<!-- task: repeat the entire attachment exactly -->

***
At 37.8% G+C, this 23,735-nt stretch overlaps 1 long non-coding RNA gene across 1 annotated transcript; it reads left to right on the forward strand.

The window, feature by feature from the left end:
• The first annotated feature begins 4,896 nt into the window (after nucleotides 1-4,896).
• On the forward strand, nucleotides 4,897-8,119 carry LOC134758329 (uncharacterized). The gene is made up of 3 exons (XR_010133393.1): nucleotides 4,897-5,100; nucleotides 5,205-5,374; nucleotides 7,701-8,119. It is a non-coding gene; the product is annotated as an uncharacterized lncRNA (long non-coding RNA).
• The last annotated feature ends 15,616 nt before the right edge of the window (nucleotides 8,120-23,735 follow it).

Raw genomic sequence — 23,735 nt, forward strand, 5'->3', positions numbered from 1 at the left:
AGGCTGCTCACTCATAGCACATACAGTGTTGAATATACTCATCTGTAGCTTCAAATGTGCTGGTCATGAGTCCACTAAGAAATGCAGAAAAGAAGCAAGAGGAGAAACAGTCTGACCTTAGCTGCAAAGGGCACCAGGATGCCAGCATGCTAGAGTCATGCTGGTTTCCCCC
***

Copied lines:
At 37.8% G+C, this 23,735-nt stretch overlaps 1 long non-coding RNA gene across 1 annotated transcript; it reads left to right on the forward strand.

The window, feature by feature from the left end:
• The first annotated feature begins 4,896 nt into the window (after nucleotides 1-4,896).
• On the forward strand, nucleotides 4,897-8,119 carry LOC134758329 (uncharacterized). The gene is made up of 3 exons (XR_010133393.1): nucleotides 4,897-5,100; nucleotides 5,205-5,374; nucleotides 7,701-8,119. It is a non-coding gene; the product is annotated as an uncharacterized lncRNA (long non-coding RNA).
• The last annotated feature ends 15,616 nt before the right edge of the window (nucleotides 8,120-23,735 follow it).

Raw genomic sequence — 23,735 nt, forward strand, 5'->3', positions numbered from 1 at the left:
AGGCTGCTCACTCATAGCACATACAGTGTTGAATATACTCATCTGTAGCTTCAAATGTGCTGGTCATGAGTCCACTAAGAAATGCAGAAAAGAAGCAAGAGGAGAAACAGTCTGACCTTAGCTGCAAAGGGCACCAGGATGCCAGCATGCTAGAGTCATGCTGGTTTCCCCC